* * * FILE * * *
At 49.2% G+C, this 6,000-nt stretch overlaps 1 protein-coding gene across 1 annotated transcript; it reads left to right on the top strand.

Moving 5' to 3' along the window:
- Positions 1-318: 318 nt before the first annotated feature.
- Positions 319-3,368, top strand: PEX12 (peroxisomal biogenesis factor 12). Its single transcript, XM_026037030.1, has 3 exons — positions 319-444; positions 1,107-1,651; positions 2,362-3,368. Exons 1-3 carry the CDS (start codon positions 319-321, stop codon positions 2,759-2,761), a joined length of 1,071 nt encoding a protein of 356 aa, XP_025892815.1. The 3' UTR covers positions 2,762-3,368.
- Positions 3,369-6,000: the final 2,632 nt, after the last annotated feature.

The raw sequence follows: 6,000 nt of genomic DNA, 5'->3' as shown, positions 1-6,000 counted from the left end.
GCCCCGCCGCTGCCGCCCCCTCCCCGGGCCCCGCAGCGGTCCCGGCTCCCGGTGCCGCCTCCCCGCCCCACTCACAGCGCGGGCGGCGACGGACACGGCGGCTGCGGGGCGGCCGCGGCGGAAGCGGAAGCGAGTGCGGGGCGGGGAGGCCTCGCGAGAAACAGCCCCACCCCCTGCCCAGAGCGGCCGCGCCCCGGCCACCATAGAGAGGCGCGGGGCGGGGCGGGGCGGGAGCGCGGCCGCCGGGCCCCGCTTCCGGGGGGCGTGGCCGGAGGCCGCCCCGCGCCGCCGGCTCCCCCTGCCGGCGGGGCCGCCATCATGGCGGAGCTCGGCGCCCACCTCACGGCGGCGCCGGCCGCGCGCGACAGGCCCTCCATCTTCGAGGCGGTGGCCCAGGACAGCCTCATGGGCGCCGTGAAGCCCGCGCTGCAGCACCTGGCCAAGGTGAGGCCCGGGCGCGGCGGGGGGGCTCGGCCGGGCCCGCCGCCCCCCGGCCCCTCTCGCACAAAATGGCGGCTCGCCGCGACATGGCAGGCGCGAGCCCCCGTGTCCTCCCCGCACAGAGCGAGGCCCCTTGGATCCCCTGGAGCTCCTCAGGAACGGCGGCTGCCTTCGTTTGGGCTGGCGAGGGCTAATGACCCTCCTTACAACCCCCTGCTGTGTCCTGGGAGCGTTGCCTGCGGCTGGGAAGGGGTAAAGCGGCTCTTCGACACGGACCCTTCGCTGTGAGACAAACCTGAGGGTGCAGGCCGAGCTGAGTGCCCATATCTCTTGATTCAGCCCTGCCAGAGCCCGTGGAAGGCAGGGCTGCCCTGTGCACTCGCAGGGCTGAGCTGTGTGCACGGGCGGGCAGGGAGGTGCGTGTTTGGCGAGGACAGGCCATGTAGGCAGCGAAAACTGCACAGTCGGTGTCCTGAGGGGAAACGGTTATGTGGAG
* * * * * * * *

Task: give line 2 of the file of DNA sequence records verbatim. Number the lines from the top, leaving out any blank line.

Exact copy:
Moving 5' to 3' along the window: